(Defs. 56.1 ¶¶ 19-20; Pl. 56.1 Resp. ¶¶ 19-20.) As Walsh backed away from plaintiff's cubicle, she asked plaintiff to "get out of [her] face." (Defs. 56.1 ¶ 20; Pl. 56.1 Resp. ¶ 20; Aff. Frishberg Ex. 1 ("Walsh Dep.") at 34.) Walsh reiterated that defendant Nonas required plaintiff to mark his absence as vacation time before leaving plaintiff's cubicle. (Brown Decl. ¶ 9.)
Later that afternoon, Walsh drafted a memorandum to Nonas. In it, Walsh described her version of the events and listed the names of seven witnesses whom Walsh believed had observed the incident. (Walsh Decl. at 4.) One of those witnesses was Brendan Delaney, a Director of Administration with the DHMH. After speaking privately with Walsh that afternoon, Delaney wrote a memorandum in which he confirmed that plaintiff had raised his voice and stated "this is bullshit" to Walsh. (Silver Decl. Ex. G.) Delaney also wrote that Walsh appeared "visible shaken and upset" following the incident and that she left the office for some "fresh air" following their conversation. (Id.) Delaney submitted his memorandum to defendant Silver later that same day.*fn3 After receiving Delaney's memorandum, Silver investigated the February 11 incident. Although Silver did not speak with plaintiff (Brown Decl. ¶ 15), she discussed the incident with Delaney, Walsh, and several other staff members "seated in the vicinity" of plaintiff's cubicle. (Silver Dep. at 35.) Silver then referred the matter to the Employment Law Unit for "appropriate disciplinary action." (Silver Decl. at 4.)
On February 12, 2009, Rose Tessler, the Director of the Employment Law Unit of the DHMH, informed plaintiff in a written memorandum that he would be suspended without pay. (Defs. 56.1 ¶ 25; Pl. 56.1 Resp. ¶ 25; Wangle Decl. Ex. A.) Plaintiff received a second letter on February 12 that charged plaintiff with violating two rules of the DHMH Standards of Conduct: Rule 3.25 for "[c]onduct prejudicial to good order and discipline," and Rule 3.8 for "[t]hreatening or intimidating a superior, fellow employee, or private citizen." (Wangle Decl. Ex. B.) The February 12 letter elaborated on the charges, explaining that on February 11 plaintiff "positioned [him]self directly over [defendant Walsh]," "raised [his] voice," and made the following three statements:
I am sick of hearing about everyone else in the office! This is bullshit! Don't compare me to other people! (Id.; Defs. 56.1 ¶ 27; Pl. 56.1 Resp. ¶ 27.) Defendant Walsh "felt extremely threatened," took "a few steps backward," and asked plaintiff to "get out of her face." (Defs. 56.1 ¶ 27; Pl. 56.1 Resp. ¶ 27.) Plaintiff then pushed his chair and raised his voice again before Walsh advised plaintiff to speak with another supervisor. (Wangle Decl. Ex. B.)
III. Plaintiff's Disciplinary Proceedings and Subsequent Termination
The DHMH instituted disciplinary proceedings against plaintiff based upon the charges set forth in Ms. Tessler's February 12 letter. Pursuant to "Step I" of the departmental procedures, an "Informal Conference" took place on February 18 attended by plaintiff, a representative from plaintiff's union, the Communication Workers of America, and Michael Aragon, an "Informal Conference Leader" with the DHMH. (Defs. 56.1 ¶¶ 26-27; Pl. 56.1 Resp.
¶¶ 26-27; Wangle Decl. Ex. B.) Following the conference, Aragon issued a written "Notice of Determination" in which he recommended plaintiff's termination and advised plaintiff of his right to appeal. (Defs. 56.1 ¶ 28; Pl. 56.1 Resp. ¶ 28; Wangle Decl. Ex. C.)
Plaintiff appealed the recommendation of the "Informal Conference Leader" and a Step II hearing was held on March 16, 2009. (Defs. 56.1 ¶¶ 29-31; Pl. 56.1 Resp. ¶¶ 29-31.) The Step II Hearing Officer received testimony from Walsh, Brendan Delaney, plaintiff, and plaintiff's union representative. (Wangle Decl. Ex. D.) Walsh testified that plaintiff "raised his voice" and that she felt threatened and intimidated by plaintiff's behavior. (Id.) Plaintiff testified that Walsh asked him "in a disrespectful way" why he had not submitted his absence from work correctly, and that in response, plaintiff behaved "inappopriate[ly]" despite not intending to threaten Walsh or "do her any harm." (Id.) The Step II Hearing Officer found that based on the charges and the evidence presented at the hearing, plaintiff's behavior "was intimidating and threatening." In a written decision dated March 16, 2009, the Hearing Officer concurred with the Step 1 Informal Conference Leader's recommendation that plaintiff be terminated. (Defs. 56.1 ¶¶ 29-31; Pl. 56.1 Resp. ¶¶ 29-31; Wangle Decl. Exs. D, E.)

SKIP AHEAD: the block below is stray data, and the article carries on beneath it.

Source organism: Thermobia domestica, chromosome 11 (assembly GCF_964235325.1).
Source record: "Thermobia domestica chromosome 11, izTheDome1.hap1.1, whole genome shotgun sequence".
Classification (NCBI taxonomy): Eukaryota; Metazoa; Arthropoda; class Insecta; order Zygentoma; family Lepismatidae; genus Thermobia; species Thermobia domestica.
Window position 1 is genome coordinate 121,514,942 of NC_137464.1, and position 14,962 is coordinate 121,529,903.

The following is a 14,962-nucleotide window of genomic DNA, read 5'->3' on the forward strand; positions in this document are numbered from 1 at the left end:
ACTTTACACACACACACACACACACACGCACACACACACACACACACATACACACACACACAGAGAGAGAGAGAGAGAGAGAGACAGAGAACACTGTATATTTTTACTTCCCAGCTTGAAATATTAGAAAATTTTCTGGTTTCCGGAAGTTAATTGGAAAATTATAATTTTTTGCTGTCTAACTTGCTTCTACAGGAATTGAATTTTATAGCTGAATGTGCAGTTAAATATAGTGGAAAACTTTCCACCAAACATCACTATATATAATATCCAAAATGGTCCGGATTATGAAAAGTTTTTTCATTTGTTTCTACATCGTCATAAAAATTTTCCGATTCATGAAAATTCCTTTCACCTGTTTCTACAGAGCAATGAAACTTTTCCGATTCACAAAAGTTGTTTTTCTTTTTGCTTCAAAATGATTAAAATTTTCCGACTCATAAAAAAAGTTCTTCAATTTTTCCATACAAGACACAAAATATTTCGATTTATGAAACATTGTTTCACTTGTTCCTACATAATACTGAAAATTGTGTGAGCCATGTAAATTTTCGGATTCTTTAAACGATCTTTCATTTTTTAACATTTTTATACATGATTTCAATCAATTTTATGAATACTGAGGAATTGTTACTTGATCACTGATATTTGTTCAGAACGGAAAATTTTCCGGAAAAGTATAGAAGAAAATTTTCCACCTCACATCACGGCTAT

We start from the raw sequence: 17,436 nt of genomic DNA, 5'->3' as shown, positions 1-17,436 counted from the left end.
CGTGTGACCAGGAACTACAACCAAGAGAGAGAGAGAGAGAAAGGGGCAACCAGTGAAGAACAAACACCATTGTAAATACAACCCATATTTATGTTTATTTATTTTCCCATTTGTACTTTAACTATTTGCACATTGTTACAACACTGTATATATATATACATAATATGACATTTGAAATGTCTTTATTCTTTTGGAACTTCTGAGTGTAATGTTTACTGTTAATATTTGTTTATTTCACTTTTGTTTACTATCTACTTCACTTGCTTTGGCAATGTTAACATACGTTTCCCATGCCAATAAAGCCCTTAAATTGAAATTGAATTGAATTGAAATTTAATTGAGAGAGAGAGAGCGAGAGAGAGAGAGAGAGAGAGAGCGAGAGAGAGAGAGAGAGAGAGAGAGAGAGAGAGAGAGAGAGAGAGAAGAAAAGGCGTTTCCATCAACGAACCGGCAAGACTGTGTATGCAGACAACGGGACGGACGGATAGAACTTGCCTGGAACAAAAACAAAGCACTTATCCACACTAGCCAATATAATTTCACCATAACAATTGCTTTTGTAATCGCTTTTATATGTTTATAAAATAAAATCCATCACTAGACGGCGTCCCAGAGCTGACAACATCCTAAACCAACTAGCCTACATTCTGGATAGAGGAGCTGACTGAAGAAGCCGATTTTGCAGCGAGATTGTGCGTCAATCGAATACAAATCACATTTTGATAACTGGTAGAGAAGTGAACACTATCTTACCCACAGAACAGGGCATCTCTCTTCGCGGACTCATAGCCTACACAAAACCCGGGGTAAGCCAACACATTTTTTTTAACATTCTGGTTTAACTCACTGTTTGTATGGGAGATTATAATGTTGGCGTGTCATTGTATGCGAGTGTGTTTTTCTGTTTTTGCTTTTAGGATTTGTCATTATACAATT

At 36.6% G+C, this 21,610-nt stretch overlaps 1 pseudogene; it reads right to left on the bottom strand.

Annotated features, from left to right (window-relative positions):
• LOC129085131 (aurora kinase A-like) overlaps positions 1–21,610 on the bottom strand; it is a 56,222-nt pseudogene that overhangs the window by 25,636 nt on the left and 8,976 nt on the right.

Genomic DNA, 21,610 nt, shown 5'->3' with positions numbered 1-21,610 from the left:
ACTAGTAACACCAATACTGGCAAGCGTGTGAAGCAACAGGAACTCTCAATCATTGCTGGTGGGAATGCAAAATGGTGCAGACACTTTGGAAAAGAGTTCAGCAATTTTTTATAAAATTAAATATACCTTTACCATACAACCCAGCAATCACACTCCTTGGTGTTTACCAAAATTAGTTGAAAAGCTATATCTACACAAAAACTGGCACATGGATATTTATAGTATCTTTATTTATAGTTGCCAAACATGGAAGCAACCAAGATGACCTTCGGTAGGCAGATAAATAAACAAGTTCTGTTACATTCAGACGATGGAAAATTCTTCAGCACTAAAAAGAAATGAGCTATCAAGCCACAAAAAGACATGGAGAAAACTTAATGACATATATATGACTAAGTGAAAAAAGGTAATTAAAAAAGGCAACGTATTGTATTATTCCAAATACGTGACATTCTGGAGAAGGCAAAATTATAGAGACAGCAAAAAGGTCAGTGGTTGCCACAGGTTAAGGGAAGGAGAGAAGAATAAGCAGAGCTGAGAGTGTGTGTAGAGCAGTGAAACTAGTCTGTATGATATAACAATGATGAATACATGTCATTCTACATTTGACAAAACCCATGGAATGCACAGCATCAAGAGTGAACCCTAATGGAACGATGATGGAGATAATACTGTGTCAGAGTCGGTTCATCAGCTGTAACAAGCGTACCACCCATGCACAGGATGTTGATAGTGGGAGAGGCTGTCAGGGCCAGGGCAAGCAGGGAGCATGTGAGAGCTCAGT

Plaintiff appealed the Step II Hearing Officer's decision to the City of New York's Office of Labor Relations ("OLR"). (Defs. 56.1 ¶ 32; Pl. 56.1 Resp. ¶ 32; Pl.'s Dep. at 78-80.) The OLR conducted a Step III hearing on January 26, 2010, which plaintiff and his union representative attended. (Defs. 56.1 ¶ 33; Pl. 56.1 Resp. ¶ 33; Walsh Decl. Ex. F.) The Step III Hearing Officer determined that the DHMH did not violate its contract with plaintiff's union in terminating plaintiff and that the evidentiary record confirmed plaintiff's behavior as "threatening and intimidating." (Walsh Decl. Ex. F.) In a May 26, 2010 memorandum reviewing the Step III Hearing Officer's determination, the OLR determined that the evidentiary record "specifically" revealed that plaintiff "positioned himself over his supervisor, raised his voice[,] and made three inappropriate statements to her." (Id.) The memorandum further noted that plaintiff "forcefully pushed his chair" during the incident and that plaintiff later admitted in an e-mail that he had acted inappropriately. (Id.) Accordingly, the OLR denied plaintiff's grievance and upheld the Step III determination. (Defs. 56.1 ¶¶ 34-37; Pl. 56.1 Resp. ¶¶ 34-37; Walsh Decl. Ex. F.)
While the DHMH proceedings were underway, plaintiff sought relief from the Equal Employment Opportunity Commission ("EEOC"). Specifically, plaintiff filed an EEOC Intake Questionnaire in May 2009, alleging discrimination on the part of DHMH on account of his race, age, and gender. (Defs. 56.1 ¶ 38; Pl. 56.1 Resp. ¶ 38; Waters Decl. Ex. E.) Following its investigation, the EEOC issued a Dismissal and Notice of Rights on December 31, 2009. (Waters Decl. Ex. F.) The dismissal advised plaintiff that after investigating his claim, the EEOC was "unable to conclude that" plaintiff had ...